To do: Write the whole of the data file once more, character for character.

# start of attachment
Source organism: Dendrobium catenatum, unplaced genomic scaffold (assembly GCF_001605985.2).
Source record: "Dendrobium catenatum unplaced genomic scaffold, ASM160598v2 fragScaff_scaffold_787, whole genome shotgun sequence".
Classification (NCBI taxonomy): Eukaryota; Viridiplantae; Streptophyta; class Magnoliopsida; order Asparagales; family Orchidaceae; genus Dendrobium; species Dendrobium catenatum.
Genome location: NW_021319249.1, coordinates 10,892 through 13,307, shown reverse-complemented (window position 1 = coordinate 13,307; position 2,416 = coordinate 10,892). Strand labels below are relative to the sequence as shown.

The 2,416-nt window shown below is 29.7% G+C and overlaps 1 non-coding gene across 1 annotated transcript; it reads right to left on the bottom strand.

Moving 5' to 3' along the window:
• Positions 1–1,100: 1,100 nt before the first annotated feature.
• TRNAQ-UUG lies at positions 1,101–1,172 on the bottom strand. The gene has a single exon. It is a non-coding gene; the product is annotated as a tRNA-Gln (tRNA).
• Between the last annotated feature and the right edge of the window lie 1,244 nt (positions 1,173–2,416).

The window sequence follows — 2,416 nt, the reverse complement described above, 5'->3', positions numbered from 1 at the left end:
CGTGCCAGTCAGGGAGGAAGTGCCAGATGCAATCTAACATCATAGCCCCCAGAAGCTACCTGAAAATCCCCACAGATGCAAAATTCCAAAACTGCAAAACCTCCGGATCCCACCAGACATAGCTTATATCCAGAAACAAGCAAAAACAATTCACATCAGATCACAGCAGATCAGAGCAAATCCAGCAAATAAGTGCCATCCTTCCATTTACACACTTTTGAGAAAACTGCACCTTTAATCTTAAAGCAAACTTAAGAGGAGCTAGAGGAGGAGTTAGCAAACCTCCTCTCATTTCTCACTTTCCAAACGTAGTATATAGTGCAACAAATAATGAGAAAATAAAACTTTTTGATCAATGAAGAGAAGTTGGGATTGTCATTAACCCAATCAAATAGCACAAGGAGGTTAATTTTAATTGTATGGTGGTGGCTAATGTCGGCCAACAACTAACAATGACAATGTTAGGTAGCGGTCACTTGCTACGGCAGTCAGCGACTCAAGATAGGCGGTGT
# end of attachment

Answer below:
Source organism: Dendrobium catenatum, unplaced genomic scaffold (assembly GCF_001605985.2).
Source record: "Dendrobium catenatum unplaced genomic scaffold, ASM160598v2 fragScaff_scaffold_787, whole genome shotgun sequence".
Classification (NCBI taxonomy): Eukaryota; Viridiplantae; Streptophyta; class Magnoliopsida; order Asparagales; family Orchidaceae; genus Dendrobium; species Dendrobium catenatum.
Genome location: NW_021319249.1, coordinates 10,892 through 13,307, shown reverse-complemented (window position 1 = coordinate 13,307; position 2,416 = coordinate 10,892). Strand labels below are relative to the sequence as shown.

The 2,416-nt window shown below is 29.7% G+C and overlaps 1 non-coding gene across 1 annotated transcript; it reads right to left on the bottom strand.

Moving 5' to 3' along the window:
• Positions 1–1,100: 1,100 nt before the first annotated feature.
• TRNAQ-UUG lies at positions 1,101–1,172 on the bottom strand. The gene has a single exon. It is a non-coding gene; the product is annotated as a tRNA-Gln (tRNA).
• Between the last annotated feature and the right edge of the window lie 1,244 nt (positions 1,173–2,416).

The window sequence follows — 2,416 nt, the reverse complement described above, 5'->3', positions numbered from 1 at the left end:
CGTGCCAGTCAGGGAGGAAGTGCCAGATGCAATCTAACATCATAGCCCCCAGAAGCTACCTGAAAATCCCCACAGATGCAAAATTCCAAAACTGCAAAACCTCCGGATCCCACCAGACATAGCTTATATCCAGAAACAAGCAAAAACAATTCACATCAGATCACAGCAGATCAGAGCAAATCCAGCAAATAAGTGCCATCCTTCCATTTACACACTTTTGAGAAAACTGCACCTTTAATCTTAAAGCAAACTTAAGAGGAGCTAGAGGAGGAGTTAGCAAACCTCCTCTCATTTCTCACTTTCCAAACGTAGTATATAGTGCAACAAATAATGAGAAAATAAAACTTTTTGATCAATGAAGAGAAGTTGGGATTGTCATTAACCCAATCAAATAGCACAAGGAGGTTAATTTTAATTGTATGGTGGTGGCTAATGTCGGCCAACAACTAACAATGACAATGTTAGGTAGCGGTCACTTGCTACGGCAGTCAGCGACTCAAGATAGGCGGTGT